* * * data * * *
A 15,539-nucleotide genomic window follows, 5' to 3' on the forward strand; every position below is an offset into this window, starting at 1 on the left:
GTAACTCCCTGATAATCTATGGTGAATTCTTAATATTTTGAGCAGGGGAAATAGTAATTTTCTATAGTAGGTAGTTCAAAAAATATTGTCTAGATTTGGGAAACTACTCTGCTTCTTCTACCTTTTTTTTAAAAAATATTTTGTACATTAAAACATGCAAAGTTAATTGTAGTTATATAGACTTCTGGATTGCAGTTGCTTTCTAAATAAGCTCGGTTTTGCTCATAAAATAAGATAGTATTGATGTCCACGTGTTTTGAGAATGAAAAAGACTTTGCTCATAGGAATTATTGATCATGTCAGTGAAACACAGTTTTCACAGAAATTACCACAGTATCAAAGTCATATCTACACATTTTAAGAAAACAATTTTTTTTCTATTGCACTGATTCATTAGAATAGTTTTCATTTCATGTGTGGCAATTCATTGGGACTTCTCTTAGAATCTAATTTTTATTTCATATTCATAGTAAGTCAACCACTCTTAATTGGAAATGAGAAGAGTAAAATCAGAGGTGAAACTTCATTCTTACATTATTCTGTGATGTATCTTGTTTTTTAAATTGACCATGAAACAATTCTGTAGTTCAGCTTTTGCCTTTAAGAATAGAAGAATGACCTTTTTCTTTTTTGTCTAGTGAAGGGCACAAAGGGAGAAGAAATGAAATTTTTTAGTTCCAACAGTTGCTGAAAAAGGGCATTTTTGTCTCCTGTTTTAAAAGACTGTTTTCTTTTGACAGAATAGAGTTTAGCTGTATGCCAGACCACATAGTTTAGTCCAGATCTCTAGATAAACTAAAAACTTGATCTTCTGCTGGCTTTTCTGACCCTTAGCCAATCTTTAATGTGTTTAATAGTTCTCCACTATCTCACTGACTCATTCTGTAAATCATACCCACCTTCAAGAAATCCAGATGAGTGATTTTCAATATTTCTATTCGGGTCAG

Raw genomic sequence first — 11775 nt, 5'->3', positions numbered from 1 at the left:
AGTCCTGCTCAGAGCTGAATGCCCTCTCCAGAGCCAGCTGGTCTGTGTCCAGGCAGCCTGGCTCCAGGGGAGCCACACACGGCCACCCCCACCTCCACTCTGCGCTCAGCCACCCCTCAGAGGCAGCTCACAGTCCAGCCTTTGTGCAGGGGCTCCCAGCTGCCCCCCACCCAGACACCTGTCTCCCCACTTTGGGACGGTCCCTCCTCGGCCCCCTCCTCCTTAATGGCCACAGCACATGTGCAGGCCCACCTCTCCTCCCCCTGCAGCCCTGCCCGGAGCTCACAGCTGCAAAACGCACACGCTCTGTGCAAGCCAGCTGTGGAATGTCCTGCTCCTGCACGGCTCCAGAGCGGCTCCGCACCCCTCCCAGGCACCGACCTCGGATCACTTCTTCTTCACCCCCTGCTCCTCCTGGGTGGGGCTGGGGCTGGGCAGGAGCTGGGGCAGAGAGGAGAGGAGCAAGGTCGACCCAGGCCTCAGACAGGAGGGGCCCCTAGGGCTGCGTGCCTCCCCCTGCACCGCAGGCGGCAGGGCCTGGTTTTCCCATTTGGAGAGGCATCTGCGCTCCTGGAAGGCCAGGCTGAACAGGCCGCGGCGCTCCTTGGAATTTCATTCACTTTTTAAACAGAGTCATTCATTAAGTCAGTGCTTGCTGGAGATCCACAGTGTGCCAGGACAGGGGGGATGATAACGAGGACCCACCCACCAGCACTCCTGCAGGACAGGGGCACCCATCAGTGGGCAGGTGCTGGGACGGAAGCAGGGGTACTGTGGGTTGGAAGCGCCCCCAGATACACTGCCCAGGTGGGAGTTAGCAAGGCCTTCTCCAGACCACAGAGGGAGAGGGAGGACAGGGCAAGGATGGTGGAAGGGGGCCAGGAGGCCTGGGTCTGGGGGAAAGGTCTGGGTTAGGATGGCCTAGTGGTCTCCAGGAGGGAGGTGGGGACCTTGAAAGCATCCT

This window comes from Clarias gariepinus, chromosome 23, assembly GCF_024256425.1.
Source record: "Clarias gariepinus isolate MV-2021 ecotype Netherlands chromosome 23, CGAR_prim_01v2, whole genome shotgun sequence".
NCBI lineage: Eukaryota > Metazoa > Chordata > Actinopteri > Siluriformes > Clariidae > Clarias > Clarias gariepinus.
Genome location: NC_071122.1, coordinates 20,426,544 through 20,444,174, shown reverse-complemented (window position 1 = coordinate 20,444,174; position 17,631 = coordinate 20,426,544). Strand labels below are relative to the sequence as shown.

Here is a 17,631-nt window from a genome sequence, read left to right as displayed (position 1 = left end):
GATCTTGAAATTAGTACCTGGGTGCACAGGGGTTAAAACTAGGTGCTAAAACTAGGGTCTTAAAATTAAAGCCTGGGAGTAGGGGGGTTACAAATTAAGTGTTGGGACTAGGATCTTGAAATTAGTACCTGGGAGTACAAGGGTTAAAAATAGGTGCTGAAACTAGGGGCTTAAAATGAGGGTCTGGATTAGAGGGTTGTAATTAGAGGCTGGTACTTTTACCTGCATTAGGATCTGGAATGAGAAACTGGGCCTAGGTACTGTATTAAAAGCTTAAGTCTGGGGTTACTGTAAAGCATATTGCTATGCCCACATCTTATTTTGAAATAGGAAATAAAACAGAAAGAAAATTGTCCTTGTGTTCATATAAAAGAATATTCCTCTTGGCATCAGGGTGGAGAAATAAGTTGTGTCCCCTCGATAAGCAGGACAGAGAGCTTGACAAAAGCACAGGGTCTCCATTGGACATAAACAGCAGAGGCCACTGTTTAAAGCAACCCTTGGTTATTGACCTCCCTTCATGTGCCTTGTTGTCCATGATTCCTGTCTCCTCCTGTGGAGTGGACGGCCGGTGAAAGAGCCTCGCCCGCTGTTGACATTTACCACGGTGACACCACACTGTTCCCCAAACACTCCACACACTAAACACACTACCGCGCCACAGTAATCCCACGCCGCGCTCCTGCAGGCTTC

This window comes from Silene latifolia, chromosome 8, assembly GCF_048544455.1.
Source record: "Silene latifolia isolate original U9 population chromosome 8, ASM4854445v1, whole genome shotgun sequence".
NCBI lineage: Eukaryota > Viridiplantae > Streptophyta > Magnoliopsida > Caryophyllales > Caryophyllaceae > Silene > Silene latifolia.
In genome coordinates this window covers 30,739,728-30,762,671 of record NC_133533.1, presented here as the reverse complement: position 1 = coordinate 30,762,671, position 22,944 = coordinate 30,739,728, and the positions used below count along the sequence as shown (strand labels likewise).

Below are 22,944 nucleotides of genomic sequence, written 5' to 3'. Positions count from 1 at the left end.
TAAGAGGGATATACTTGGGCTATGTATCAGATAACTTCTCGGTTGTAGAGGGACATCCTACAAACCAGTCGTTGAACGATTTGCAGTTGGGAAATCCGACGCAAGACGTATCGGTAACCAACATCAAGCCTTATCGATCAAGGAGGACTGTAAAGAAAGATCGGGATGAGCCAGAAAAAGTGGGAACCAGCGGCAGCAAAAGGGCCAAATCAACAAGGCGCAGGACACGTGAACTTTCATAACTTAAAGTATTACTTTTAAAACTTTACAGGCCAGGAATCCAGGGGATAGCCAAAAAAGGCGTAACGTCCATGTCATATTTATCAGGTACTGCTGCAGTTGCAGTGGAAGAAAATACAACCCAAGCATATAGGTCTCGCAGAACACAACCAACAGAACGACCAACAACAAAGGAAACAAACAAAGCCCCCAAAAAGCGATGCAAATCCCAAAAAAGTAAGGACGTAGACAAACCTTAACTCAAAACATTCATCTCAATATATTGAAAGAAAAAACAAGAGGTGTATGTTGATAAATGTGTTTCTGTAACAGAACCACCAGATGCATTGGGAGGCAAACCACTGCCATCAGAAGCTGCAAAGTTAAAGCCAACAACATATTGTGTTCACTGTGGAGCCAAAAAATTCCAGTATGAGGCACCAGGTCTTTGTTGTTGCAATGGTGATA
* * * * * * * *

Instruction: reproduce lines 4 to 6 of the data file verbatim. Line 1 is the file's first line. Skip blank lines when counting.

AGTCCTGCTCAGAGCTGAATGCCCTCTCCAGAGCCAGCTGGTCTGTGTCCAGGCAGCCTGGCTCCAGGGGAGCCACACACGGCCACCCCCACCTCCACTCTGCGCTCAGCCACCCCTCAGAGGCAGCTCACAGTCCAGCCTTTGTGCAGGGGCTCCCAGCTGCCCCCCACCCAGACACCTGTCTCCCCACTTTGGGACGGTCCCTCCTCGGCCCCCTCCTCCTTAATGGCCACAGCACATGTGCAGGCCCACCTCTCCTCCCCCTGCAGCCCTGCCCGGAGCTCACAGCTGCAAAACGCACACGCTCTGTGCAAGCCAGCTGTGGAATGTCCTGCTCCTGCACGGCTCCAGAGCGGCTCCGCACCCCTCCCAGGCACCGACCTCGGATCACTTCTTCTTCACCCCCTGCTCCTCCTGGGTGGGGCTGGGGCTGGGCAGGAGCTGGGGCAGAGAGGAGAGGAGCAAGGTCGACCCAGGCCTCAGACAGGAGGGGCCCCTAGGGCTGCGTGCCTCCCCCTGCACCGCAGGCGGCAGGGCCTGGTTTTCCCATTTGGAGAGGCATCTGCGCTCCTGGAAGGCCAGGCTGAACAGGCCGCGGCGCTCCTTGGAATTTCATTCACTTTTTAAACAGAGTCATTCATTAAGTCAGTGCTTGCTGGAGATCCACAGTGTGCCAGGACAGGGGGGATGATAACGAGGACCCACCCACCAGCACTCCTGCAGGACAGGGGCACCCATCAGTGGGCAGGTGCTGGGACGGAAGCAGGGGTACTGTGGGTTGGAAGCGCCCCCAGATACACTGCCCAGGTGGGAGTTAGCAAGGCCTTCTCCAGACCACAGAGGGAGAGGGAGGACAGGGCAAGGATGGTGGAAGGGGGCCAGGAGGCCTGGGTCTGGGGGAAAGGTCTGGGTTAGGATGGCCTAGTGGTCTCCAGGAGGGAGGTGGGGACCTTGAAAGCATCCT

This window comes from Clarias gariepinus, chromosome 23, assembly GCF_024256425.1.
Source record: "Clarias gariepinus isolate MV-2021 ecotype Netherlands chromosome 23, CGAR_prim_01v2, whole genome shotgun sequence".